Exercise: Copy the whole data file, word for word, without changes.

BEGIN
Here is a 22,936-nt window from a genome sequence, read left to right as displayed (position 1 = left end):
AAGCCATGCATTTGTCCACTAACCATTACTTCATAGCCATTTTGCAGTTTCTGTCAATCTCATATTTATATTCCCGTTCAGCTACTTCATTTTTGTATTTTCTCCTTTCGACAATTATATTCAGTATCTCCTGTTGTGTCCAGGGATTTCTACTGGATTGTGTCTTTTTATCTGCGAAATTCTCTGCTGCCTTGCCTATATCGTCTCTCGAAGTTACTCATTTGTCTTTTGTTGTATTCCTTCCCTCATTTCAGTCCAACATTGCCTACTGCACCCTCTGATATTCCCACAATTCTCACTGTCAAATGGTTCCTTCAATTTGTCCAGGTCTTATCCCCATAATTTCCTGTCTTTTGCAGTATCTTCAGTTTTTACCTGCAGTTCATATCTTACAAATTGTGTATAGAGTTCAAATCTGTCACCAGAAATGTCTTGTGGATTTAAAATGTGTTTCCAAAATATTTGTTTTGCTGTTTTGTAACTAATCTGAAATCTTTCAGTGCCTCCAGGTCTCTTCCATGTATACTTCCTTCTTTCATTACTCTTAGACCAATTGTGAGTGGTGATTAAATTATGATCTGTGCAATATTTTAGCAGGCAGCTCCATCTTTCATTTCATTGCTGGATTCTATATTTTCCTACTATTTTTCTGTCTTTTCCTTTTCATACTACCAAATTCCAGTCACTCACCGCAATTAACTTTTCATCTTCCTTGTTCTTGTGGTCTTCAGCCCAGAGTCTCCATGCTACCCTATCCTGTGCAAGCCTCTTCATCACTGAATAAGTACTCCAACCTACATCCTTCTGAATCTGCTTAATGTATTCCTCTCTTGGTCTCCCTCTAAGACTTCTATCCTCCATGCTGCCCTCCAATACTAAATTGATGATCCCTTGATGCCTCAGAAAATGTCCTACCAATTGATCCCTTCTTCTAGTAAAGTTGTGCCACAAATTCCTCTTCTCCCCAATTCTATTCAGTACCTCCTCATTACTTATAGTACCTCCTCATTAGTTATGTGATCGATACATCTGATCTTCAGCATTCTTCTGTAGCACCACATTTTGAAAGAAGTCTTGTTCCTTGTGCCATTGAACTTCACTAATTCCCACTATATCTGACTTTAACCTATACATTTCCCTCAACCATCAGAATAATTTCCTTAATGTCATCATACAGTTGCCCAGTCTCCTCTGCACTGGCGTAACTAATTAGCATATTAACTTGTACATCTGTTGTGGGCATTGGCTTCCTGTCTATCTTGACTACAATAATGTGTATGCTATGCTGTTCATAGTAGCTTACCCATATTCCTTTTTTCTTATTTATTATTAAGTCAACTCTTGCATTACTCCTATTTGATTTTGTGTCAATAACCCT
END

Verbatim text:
Here is a 22,936-nt window from a genome sequence, read left to right as displayed (position 1 = left end):
AAGCCATGCATTTGTCCACTAACCATTACTTCATAGCCATTTTGCAGTTTCTGTCAATCTCATATTTATATTCCCGTTCAGCTACTTCATTTTTGTATTTTCTCCTTTCGACAATTATATTCAGTATCTCCTGTTGTGTCCAGGGATTTCTACTGGATTGTGTCTTTTTATCTGCGAAATTCTCTGCTGCCTTGCCTATATCGTCTCTCGAAGTTACTCATTTGTCTTTTGTTGTATTCCTTCCCTCATTTCAGTCCAACATTGCCTACTGCACCCTCTGATATTCCCACAATTCTCACTGTCAAATGGTTCCTTCAATTTGTCCAGGTCTTATCCCCATAATTTCCTGTCTTTTGCAGTATCTTCAGTTTTTACCTGCAGTTCATATCTTACAAATTGTGTATAGAGTTCAAATCTGTCACCAGAAATGTCTTGTGGATTTAAAATGTGTTTCCAAAATATTTGTTTTGCTGTTTTGTAACTAATCTGAAATCTTTCAGTGCCTCCAGGTCTCTTCCATGTATACTTCCTTCTTTCATTACTCTTAGACCAATTGTGAGTGGTGATTAAATTATGATCTGTGCAATATTTTAGCAGGCAGCTCCATCTTTCATTTCATTGCTGGATTCTATATTTTCCTACTATTTTTCTGTCTTTTCCTTTTCATACTACCAAATTCCAGTCACTCACCGCAATTAACTTTTCATCTTCCTTGTTCTTGTGGTCTTCAGCCCAGAGTCTCCATGCTACCCTATCCTGTGCAAGCCTCTTCATCACTGAATAAGTACTCCAACCTACATCCTTCTGAATCTGCTTAATGTATTCCTCTCTTGGTCTCCCTCTAAGACTTCTATCCTCCATGCTGCCCTCCAATACTAAATTGATGATCCCTTGATGCCTCAGAAAATGTCCTACCAATTGATCCCTTCTTCTAGTAAAGTTGTGCCACAAATTCCTCTTCTCCCCAATTCTATTCAGTACCTCCTCATTACTTATAGTACCTCCTCATTAGTTATGTGATCGATACATCTGATCTTCAGCATTCTTCTGTAGCACCACATTTTGAAAGAAGTCTTGTTCCTTGTGCCATTGAACTTCACTAATTCCCACTATATCTGACTTTAACCTATACATTTCCCTCAACCATCAGAATAATTTCCTTAATGTCATCATACAGTTGCCCAGTCTCCTCTGCACTGGCGTAACTAATTAGCATATTAACTTGTACATCTGTTGTGGGCATTGGCTTCCTGTCTATCTTGACTACAATAATGTGTATGCTATGCTGTTCATAGTAGCTTACCCATATTCCTTTTTTCTTATTTATTATTAAGTCAACTCTTGCATTACTCCTATTTGATTTTGTGTCAATAACCCT